FIG. 9 shows an end view through a waveguide housing section 401, in which the housing section has first, second and third walls 403, 405, 407 defining a waveguide channel 409. Projections 411 are provided along the second wall 405, and have the form of ribs. In this embodiment, the height of the ribs varies monotonically in a direction between the first and third walls 403, 407, and in this embodiment, the height of the ribs decreases from the first to the third wall.

FIG. 10 shows an end view through another embodiment of a waveguide housing section 501, having first, second and third walls 503, 505, 507. In this embodiment, projections 511 have the form of ribs, and are provided along the second wall 505. In this embodiment, the edge 513 of the ribs have a saw tooth pattern. The saw tooth pattern may have any suitable amplitude and wavelength

FIG. 11 shows a plan view through an embodiment of a waveguide housing section in which a plurality of projections 603, 605, 607, 609 are provided along a waveguide channel wall 611. In this embodiment, the heights of adjacent projections are different from one another

FIG. 12 shows a plan view through another embodiment of a waveguide housing section 701, in which projections 703, 705, 707, 709, 711 are provided along a wall 713 of the waveguide channel section. This embodiment shows an example of a waveguide housing section in which the spacing between adjacent projections varies along the waveguide channel.

FIG. 13 shows a plan view through another embodiment of a waveguide housing section 801, having projections 803, 805 arranged along a wall 807 of the housing section. In this embodiment, the height of the projections, defined by their ends 809, 811 varies across their width, i.e. in a direction along the length of the waveguide channel.

Embodiments of a waveguide housing section may incorporate one or more projections having any one or a combination of any two as in one of the features of the projection arrangements described above. In other embodiments, a projection, or its upper surface may be discontinuous between the first and third walls of the waveguide channel.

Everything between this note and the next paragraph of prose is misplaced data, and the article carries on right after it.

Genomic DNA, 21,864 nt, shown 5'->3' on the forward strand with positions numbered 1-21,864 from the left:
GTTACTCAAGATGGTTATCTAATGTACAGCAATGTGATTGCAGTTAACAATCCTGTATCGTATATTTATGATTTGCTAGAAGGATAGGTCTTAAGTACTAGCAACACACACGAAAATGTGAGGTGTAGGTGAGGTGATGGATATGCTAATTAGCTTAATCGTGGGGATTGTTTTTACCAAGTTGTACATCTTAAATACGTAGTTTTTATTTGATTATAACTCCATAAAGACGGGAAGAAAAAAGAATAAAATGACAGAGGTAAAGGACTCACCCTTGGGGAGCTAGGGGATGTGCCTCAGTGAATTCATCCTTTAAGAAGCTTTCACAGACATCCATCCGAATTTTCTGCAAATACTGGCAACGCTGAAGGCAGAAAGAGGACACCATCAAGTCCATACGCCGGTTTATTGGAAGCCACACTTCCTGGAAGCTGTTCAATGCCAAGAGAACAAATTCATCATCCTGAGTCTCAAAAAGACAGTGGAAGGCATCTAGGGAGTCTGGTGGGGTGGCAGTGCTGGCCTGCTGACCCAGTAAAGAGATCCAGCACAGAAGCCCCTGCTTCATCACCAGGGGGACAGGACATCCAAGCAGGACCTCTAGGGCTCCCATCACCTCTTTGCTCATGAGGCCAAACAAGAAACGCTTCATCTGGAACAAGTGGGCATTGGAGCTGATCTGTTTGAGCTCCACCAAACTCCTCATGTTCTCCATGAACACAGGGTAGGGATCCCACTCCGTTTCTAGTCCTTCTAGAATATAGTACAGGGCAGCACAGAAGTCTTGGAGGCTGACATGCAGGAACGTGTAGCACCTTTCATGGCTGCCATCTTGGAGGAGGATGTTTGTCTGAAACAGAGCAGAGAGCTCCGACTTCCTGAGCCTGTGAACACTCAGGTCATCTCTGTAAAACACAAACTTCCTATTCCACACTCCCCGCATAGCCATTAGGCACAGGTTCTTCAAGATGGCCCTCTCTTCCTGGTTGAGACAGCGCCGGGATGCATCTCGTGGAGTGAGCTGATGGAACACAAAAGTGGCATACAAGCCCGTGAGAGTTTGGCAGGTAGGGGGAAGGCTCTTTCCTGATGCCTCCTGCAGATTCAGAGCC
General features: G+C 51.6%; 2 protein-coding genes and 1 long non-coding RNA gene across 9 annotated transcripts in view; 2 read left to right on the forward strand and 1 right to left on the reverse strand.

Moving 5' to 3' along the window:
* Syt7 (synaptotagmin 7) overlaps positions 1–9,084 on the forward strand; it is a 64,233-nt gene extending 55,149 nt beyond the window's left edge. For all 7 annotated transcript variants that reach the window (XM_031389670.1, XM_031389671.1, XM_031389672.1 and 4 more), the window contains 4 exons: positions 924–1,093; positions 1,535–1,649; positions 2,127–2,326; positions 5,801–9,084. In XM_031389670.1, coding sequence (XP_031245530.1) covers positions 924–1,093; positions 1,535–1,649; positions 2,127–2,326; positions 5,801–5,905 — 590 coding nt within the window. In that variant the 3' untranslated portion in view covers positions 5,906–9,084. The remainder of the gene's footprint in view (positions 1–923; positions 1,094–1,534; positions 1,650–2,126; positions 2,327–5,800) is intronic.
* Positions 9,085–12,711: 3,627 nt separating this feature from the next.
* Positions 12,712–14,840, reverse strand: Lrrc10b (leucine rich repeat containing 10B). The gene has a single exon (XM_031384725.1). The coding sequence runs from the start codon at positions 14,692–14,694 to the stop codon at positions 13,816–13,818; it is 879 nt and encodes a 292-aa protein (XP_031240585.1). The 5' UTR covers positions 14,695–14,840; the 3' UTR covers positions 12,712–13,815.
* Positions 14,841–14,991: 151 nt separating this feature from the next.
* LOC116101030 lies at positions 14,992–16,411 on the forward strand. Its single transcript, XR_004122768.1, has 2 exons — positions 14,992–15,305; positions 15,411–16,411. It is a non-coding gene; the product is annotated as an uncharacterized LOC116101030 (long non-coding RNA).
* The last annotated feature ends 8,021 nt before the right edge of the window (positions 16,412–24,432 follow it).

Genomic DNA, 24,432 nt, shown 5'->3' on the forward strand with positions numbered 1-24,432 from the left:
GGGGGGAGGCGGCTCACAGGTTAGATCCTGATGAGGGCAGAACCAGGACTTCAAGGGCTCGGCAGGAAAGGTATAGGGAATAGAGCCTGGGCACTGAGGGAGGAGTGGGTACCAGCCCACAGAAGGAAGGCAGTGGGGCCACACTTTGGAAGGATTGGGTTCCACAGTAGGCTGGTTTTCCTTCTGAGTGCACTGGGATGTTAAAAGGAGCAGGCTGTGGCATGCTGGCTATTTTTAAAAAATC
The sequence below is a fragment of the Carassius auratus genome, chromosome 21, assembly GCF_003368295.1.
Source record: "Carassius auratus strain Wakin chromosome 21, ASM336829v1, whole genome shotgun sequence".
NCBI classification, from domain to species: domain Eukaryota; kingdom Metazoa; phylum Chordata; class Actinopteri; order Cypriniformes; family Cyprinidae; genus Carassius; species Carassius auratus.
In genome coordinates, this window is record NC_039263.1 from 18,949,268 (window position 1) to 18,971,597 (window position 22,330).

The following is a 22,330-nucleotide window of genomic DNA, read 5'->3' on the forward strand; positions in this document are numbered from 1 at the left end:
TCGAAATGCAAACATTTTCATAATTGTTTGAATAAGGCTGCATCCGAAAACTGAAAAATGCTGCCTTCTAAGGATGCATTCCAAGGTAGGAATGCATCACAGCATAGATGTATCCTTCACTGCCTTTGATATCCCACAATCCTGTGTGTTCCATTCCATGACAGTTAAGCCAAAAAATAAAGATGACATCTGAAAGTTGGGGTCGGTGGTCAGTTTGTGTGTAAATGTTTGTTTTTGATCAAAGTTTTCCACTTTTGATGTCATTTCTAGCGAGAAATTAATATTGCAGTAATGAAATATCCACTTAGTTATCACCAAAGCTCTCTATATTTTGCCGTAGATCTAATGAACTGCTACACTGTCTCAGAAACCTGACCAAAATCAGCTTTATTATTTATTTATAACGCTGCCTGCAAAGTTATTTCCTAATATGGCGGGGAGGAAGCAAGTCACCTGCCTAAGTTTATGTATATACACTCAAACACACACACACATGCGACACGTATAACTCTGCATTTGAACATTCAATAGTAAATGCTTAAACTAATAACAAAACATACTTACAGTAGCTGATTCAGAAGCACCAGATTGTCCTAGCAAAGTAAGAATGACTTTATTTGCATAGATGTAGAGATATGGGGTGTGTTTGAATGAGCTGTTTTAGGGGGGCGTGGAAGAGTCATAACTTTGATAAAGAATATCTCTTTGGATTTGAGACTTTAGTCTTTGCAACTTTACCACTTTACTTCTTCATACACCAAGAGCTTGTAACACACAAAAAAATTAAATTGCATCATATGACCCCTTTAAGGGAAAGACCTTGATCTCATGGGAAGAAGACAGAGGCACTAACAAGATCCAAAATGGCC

As described above, equivalent implementations of the structured waveguide surface that achieve the same or similar results include, but are not limited to, varying the rib height, varying the height along each rib (e.g. sawtooth pattern), using posts in place of the ribs, using multiple posts in the place of the ribs, varying the post height, and varying the post placement as well as others.

Advantages of embodiments of the invention over conventional, flat waveguide surfaces are the cost savings of avoiding post-assembly tuning and the enabling of the use of mass production casting or molding processes for the manufacturing of frequency specific components, such as filter, at millimeter-wave frequencies.

The uses and applications of embodiments of the invention include but are not limited to frequency or dimensionally sensitive components such as waveguide filters, for example to band pass and band stop filters as well as others, and waveguide diplexers, as well as other applications. Embodiments of the invention are particularly applicable at millimeter-wave frequencies due to the short wavelengths and high dimensional accuracy requirements.

FIG. 14 shows an example of a band-stop filter according to another embodiment of the present invention. The band stop filter 901 comprises a waveguide 903 and a band-stop section 905 extending from and adjoining a wall 907 of the waveguide 903. The band-stop section includes opposed walls 909, 911 and a septum 913 disposed therebetween and which defines one or more apertures 915 (for one or more resonant cavities), whose length 1 defines with the width of the band-stop channel the frequency to be removed from the r.f. signal propagating within the waveguide 903. Projections 917 extend from the walls 909, 911 of the bands-top section 905, the spacing between adjacent projections 917 being sufficient to prevent resonance of the operating frequency or band of frequencies of the filter. Optionally, the waveguide 903 may include a septum 919 and may further include projections (not shown) along one or both walls of the wave guide 903, in accordance with any of the embodiments described above.

FIG. 15 shows an embodiment of a cast for use in manufacturing a waveguide housing section according to an embodiment of the present invention. Referring to FIG. 15, the cast 171 includes a plurality of recesses 171 for forming the projections along a waveguide channel section wall and a plurality of protrusions 175 which form the recesses between the projections.

Any of the features of the embodiments described herein may be combined with any other features.

Modifications to the embodiments described herein will be apparent to those skilled in the art,

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Referenced by
Citing PatentFiling datePublication dateApplicantTitle
US6917266 *Sep 3, 2002Jul 12, 2005Paul MackMicrowave waveguide
US7023302 *Jan 14, 2004Apr 4, 2006Northrop Grumman CorporationSlow-wave structure for ridge waveguide
US7132909Apr 19, 2005Nov 7, 2006Paul MackMicrowave waveguide
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Classifications
U.S. Classification333/208, 333/212
International ClassificationH01P1/207
Cooperative ClassificationH01P1/207
European ClassificationH01P1/207